Trout and char are the common generic descriptor for a number of freshwater fish species in the salmonid family. Trout and char have no spines on the fins, and all of them have a small adipose fin along the back, near the tail. Trout and char prefer cold, clean, and flowing water, and are important as "indicator species" of a watershed. When a watershed is in trouble, the trout are the first to die.
Typically, species like the Greenback cutthroat, the Gila trout, and the Westslope cutthroat thrived in Western watersheds until their habitats were altered because of roads, dams, agriculture, and logging. Human introduction of non-native trout species, such as rainbow, brown and brook, put further pressure on native trout by out-competing them for food, and by eating native fry. In Alaska, native trout and char at at risk due to water quality impacts of human development and natural resource extraction impacts.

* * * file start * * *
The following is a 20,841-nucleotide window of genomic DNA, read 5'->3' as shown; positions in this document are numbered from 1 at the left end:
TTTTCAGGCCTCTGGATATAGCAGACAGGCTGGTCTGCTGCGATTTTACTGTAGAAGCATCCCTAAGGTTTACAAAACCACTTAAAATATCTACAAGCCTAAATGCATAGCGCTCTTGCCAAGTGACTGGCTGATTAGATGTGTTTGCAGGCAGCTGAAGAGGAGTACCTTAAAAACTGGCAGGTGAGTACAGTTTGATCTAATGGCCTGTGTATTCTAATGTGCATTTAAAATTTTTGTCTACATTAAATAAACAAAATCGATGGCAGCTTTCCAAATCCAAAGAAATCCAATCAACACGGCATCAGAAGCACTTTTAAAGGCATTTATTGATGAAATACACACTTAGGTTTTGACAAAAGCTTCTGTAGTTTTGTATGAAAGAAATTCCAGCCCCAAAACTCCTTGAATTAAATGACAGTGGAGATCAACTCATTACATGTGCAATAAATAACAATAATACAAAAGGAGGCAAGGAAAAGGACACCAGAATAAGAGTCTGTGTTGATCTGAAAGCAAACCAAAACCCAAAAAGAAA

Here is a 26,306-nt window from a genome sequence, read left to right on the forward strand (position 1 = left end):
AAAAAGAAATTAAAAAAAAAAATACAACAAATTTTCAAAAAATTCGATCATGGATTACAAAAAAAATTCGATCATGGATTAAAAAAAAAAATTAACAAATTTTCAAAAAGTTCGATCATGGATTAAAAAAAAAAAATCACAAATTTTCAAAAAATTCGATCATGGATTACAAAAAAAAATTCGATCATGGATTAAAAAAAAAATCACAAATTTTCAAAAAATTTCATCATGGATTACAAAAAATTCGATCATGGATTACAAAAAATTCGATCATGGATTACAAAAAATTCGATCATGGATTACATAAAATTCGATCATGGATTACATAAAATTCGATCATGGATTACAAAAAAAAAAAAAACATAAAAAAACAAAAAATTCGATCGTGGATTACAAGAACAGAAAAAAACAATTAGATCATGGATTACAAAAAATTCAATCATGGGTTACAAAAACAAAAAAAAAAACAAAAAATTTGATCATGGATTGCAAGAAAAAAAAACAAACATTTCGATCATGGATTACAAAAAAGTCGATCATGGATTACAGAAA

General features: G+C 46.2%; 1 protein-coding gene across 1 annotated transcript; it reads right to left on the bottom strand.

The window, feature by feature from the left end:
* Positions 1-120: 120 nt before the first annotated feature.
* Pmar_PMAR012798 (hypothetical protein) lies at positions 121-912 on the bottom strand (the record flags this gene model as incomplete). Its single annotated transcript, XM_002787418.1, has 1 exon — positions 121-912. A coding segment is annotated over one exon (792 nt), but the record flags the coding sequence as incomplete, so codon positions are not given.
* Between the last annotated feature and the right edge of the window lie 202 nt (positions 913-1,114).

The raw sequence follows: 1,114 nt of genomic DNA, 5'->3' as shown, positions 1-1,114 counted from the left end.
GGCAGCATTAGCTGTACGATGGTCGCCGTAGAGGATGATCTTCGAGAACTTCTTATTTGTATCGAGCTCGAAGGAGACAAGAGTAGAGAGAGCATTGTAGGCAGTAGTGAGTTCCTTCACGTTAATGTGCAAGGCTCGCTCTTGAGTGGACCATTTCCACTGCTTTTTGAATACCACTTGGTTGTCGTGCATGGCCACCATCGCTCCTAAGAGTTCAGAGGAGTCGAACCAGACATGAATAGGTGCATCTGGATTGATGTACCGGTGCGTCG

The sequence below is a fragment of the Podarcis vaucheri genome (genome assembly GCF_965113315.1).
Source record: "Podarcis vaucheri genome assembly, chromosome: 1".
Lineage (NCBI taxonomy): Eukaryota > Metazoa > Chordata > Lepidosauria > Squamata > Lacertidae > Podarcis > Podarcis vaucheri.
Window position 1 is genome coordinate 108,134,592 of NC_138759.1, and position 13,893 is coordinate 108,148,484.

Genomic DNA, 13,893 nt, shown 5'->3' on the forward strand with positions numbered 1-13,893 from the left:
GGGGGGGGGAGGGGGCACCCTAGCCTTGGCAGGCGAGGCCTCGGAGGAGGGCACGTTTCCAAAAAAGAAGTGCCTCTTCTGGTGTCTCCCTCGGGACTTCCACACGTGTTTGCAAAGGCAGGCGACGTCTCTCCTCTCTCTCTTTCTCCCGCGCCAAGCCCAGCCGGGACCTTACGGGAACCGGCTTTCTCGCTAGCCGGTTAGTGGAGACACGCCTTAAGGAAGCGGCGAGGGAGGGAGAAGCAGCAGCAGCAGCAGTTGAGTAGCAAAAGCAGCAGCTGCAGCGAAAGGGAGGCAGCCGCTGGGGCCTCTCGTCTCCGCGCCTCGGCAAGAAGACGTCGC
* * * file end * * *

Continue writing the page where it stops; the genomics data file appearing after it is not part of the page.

All native trout and char species populations are of concern. Four native trout species have been petitioned for listing under the Endangered Species Act, six species are listed as threatened, and one species is listed as endangered. Some species are extinct in certain areas but not in others. For example, no bull trout have been caught in California since the 1970s.
Currently, there are 21 native trout and char species addressed by the Western Native Trout Initiative: Alaskan Kokanee, Alaskan Lake Trout, Alaskan Fluvial Rainbow Trout, Apache Trout, Arctic Char, Arctic Grayling, Bonneville Cutthroat Trout, Bull Trout, California Golden Trout, Coastal Cutthroat Trout, Colorado River Cutthroat Trout, Dolly Varden, Gila Trout, Greenback Cutthroat Trout, Lahontan Cutthroat Trout, Little Kern Golden Trout, Paiute Cutthroat Trout, Redband Trout, Rio Grande Cutthroat Trout, Westslope Cutthroat Trout, and Yellowstone Cutthroat Trout.
Conservation of western native trout and char, and their habitats, is critical in maintaining their cultural, scientific and recreational value.